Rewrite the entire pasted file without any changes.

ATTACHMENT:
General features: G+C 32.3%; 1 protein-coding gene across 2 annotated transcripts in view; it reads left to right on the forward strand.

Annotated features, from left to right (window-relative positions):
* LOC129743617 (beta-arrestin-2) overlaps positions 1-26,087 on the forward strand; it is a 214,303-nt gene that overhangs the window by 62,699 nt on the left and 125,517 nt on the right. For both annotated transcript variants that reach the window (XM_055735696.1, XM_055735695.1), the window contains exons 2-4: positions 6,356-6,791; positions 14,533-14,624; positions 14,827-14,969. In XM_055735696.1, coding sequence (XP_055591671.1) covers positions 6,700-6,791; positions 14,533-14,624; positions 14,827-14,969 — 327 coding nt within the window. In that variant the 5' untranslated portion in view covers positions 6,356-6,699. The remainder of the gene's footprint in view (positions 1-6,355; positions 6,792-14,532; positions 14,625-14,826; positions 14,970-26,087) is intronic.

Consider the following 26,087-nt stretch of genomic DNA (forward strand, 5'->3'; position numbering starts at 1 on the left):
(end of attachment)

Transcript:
General features: G+C 32.3%; 1 protein-coding gene across 2 annotated transcripts in view; it reads left to right on the forward strand.

Annotated features, from left to right (window-relative positions):
* LOC129743617 (beta-arrestin-2) overlaps positions 1-26,087 on the forward strand; it is a 214,303-nt gene that overhangs the window by 62,699 nt on the left and 125,517 nt on the right. For both annotated transcript variants that reach the window (XM_055735696.1, XM_055735695.1), the window contains exons 2-4: positions 6,356-6,791; positions 14,533-14,624; positions 14,827-14,969. In XM_055735696.1, coding sequence (XP_055591671.1) covers positions 6,700-6,791; positions 14,533-14,624; positions 14,827-14,969 — 327 coding nt within the window. In that variant the 5' untranslated portion in view covers positions 6,356-6,699. The remainder of the gene's footprint in view (positions 1-6,355; positions 6,792-14,532; positions 14,625-14,826; positions 14,970-26,087) is intronic.

Consider the following 26,087-nt stretch of genomic DNA (forward strand, 5'->3'; position numbering starts at 1 on the left):